A man of Enlightenment rigor and Romantic sensibility, Thomas Bewick (1753-1828) drew animals from life, accurate in every detail of every feather. Yet he also captured the attitude and idiosyncrasies of his subjects. Truly Nature’s Engraver (Univ. of Chicago, $18), he had as sharp an eye for village life, and his witty vignettes of fishermen, travelers, laundresses, and children show his expertise as an engraver of human nature. Illustrated with scores of prints from Bewick’s History of Quadrupeds, History of British Birds, and his edition of Aesop’s Fables, Jenny Uglow’s masterful and beautiful life of the printer portrays his times as well. Uglow is a knowledgeable and engaging guide to the unsettled politics of the era, the apprentice system, the business end of Bewick’s engraving workshop, the tools and techniques of woodblock printing, and the way Bewick revived a fading craft so thoroughly he turned it into an art.

Nature's Engraver: A Life of Thomas Bewick Cover Image
$30.00
ISBN: 9780374112363
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Published: Farrar, Straus and Giroux - June 12th, 2007

Nature's Engraver: A Life of Thomas Bewick Cover Image
$18.00
ISBN: 9780226823911
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Published: University of Chicago Press - May 15th, 2009

Picture a graceful gondola on starlit water, pulling up under a particular window. Gentle guitar music begins, and a man stands and sings “One for my Baby.” The occasion for this serenade? The singer, a famous, if faded, American vocalist, is divorcing his wife. The couple are still in love, but he needs a younger woman to jump-start his career. His wife understands. Kazuo Ishiguro’s first collection of short fiction, Nocturnes (Knopf, $25), explores the line between the dreams and fantasy of melody and the ruthlessness of the music business. His characters are performing artists, and they appreciate both the magic and the hard knocks of their profession. Love for what they do—or aspire to do—makes them resilient. The divorced wife, returning in a hilarious story of her own, has just had plastic surgery, and though she still goes teary-eyed listening to her ex’s CDs, she’s hatching a wild plot to disrupt a music-awards ceremony.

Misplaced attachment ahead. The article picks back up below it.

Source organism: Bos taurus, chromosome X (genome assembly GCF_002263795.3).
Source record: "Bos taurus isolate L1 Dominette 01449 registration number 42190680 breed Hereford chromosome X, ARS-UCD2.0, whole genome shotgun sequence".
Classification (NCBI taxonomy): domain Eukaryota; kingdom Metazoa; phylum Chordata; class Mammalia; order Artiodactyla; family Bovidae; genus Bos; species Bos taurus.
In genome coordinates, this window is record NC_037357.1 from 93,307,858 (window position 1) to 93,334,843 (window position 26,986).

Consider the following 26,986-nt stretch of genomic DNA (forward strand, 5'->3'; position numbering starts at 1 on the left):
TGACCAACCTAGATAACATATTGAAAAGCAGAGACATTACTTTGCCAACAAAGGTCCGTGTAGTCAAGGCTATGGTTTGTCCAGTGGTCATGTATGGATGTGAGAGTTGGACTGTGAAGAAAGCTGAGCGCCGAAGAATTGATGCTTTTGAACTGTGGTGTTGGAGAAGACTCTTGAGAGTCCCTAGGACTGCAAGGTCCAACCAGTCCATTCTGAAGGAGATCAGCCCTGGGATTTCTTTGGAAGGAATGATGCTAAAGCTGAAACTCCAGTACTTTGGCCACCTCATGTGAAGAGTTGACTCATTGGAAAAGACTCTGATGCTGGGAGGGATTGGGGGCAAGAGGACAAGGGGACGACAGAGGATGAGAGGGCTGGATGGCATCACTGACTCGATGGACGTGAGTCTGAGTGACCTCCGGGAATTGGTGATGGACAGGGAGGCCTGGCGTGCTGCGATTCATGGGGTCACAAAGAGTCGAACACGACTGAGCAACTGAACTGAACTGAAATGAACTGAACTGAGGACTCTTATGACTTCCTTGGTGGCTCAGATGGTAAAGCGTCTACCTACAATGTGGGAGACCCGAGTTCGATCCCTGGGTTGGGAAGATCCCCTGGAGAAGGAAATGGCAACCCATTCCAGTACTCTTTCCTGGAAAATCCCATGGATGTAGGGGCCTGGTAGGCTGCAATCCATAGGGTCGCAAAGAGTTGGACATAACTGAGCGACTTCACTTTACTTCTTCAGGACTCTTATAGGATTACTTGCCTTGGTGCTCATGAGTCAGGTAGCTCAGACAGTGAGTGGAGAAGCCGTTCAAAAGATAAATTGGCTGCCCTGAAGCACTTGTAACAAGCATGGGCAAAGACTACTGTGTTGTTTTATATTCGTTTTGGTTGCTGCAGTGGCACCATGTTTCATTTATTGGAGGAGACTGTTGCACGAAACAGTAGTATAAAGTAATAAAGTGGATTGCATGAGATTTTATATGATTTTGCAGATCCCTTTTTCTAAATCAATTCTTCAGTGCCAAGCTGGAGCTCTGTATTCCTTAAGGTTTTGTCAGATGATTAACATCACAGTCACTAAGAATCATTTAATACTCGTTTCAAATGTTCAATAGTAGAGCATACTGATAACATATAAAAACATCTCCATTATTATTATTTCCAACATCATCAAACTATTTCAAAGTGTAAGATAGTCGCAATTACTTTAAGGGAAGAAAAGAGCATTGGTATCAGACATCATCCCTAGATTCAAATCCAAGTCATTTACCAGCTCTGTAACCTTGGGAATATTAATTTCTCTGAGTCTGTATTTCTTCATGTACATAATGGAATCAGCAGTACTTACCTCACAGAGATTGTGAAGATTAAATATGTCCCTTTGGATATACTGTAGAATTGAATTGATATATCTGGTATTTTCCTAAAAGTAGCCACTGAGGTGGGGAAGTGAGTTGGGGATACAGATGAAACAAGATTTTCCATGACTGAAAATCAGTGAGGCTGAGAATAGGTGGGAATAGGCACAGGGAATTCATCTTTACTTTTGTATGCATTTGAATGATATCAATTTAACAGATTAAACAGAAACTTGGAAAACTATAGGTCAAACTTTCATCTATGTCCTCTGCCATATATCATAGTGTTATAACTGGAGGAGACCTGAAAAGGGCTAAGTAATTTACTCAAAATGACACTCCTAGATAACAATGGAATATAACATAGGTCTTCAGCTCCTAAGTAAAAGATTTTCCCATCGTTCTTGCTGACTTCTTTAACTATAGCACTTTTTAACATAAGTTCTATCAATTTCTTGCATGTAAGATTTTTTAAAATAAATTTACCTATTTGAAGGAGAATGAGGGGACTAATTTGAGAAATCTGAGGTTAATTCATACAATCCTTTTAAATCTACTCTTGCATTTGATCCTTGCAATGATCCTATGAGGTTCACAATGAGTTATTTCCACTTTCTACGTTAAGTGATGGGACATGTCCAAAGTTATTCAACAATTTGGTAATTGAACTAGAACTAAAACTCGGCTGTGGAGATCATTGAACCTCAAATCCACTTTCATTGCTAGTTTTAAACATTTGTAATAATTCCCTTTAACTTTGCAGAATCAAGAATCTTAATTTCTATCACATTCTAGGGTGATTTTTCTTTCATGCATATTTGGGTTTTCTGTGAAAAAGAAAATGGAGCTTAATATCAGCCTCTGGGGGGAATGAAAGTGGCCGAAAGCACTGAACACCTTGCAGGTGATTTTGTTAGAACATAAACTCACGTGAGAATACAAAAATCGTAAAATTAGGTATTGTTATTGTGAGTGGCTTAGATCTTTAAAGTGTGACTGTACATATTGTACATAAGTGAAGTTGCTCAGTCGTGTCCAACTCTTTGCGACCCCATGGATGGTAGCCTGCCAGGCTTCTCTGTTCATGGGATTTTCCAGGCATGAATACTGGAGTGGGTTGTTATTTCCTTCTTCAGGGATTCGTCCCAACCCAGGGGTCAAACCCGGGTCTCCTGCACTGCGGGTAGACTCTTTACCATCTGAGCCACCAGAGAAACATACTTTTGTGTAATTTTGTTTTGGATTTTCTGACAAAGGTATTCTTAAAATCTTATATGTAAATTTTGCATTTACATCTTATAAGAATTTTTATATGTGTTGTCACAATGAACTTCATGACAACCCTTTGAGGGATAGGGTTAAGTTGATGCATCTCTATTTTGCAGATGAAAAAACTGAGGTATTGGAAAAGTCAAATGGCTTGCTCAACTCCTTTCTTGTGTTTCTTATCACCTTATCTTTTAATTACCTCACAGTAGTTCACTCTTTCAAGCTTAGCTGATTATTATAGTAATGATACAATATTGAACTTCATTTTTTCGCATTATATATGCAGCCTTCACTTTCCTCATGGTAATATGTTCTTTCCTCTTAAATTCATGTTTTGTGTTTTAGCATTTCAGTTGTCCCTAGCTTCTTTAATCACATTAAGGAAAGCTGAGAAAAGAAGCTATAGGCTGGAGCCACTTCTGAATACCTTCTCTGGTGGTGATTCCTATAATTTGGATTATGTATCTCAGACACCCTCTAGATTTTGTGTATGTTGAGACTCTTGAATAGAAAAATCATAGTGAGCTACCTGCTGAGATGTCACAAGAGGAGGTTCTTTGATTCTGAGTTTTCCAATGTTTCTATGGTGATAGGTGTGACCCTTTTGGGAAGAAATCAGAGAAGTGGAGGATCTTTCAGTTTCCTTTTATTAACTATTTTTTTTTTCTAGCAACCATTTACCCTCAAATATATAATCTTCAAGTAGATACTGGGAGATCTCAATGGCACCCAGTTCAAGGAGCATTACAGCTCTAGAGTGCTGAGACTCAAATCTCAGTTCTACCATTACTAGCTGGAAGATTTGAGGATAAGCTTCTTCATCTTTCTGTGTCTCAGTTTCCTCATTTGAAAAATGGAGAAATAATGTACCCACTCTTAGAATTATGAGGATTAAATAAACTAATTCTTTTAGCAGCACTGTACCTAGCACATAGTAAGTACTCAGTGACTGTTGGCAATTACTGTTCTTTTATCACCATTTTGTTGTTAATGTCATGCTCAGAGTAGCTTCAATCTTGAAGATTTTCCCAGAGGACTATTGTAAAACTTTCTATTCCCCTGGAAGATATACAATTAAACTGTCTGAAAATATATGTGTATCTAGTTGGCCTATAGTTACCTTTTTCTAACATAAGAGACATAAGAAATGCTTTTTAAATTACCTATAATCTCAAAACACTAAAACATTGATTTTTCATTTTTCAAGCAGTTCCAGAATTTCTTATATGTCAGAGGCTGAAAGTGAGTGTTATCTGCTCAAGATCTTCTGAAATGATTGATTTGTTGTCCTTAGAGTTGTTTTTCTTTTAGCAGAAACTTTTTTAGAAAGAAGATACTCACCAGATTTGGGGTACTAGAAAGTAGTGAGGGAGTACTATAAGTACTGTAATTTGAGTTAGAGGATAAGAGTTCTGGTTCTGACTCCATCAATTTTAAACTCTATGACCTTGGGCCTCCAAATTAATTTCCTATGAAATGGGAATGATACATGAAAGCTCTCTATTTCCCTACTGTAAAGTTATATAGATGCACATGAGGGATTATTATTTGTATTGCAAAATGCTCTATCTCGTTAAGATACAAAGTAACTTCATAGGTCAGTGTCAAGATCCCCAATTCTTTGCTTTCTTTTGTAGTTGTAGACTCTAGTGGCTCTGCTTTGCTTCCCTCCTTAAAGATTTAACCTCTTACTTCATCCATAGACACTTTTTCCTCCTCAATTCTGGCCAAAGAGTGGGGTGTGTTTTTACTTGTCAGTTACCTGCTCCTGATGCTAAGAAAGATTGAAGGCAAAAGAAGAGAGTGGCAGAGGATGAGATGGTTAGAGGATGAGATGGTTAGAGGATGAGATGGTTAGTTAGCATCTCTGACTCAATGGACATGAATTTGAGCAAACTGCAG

Nocturnes: Five Stories of Music and Nightfall (Vintage International) Cover Image
$16.00
ISBN: 9780307455789
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Published: Vintage - September 21st, 2010

The poems of A Village Life (Farrar, Straus & Giroux, $23), the 11th collection by the former Poet Laureate, Louise Glück, are as straightforward as the title suggests. While Glück often uses mythology, here her speakers aren’t gods or heroes but anonymous villagers living in accordance with natural rhythms and annual rituals. The stuff more of a Hardy novel than of fable or fairy tale, Glück’s men and women work hard and dream of another life in the city, but persevere where they are, believing that “whatever happened in that window/we were in harmony with it.” Glück  doesn’t idealize or sentimentalize the “simple” life; it’s not simple, and like any other, it comes with disappointment and isolation. Her characters know that “to get born, your body makes a pact with death,/and from that moment, all it tries to do is cheat.” These sharply observed, often witty lyrics offer brief moments of ordinary lives, yet encapsulate a narrative fullness and complexity—from first love through loss and aging—common to everyone everywhere.

A Village Life: Poems Cover Image
$23.00
ISBN: 9780374283742
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Published: Farrar, Straus and Giroux - September 2009

A Village Life: Poems Cover Image
$15.00
ISBN: 9780374532437
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Published: Farrar, Straus and Giroux - September 14th, 2010

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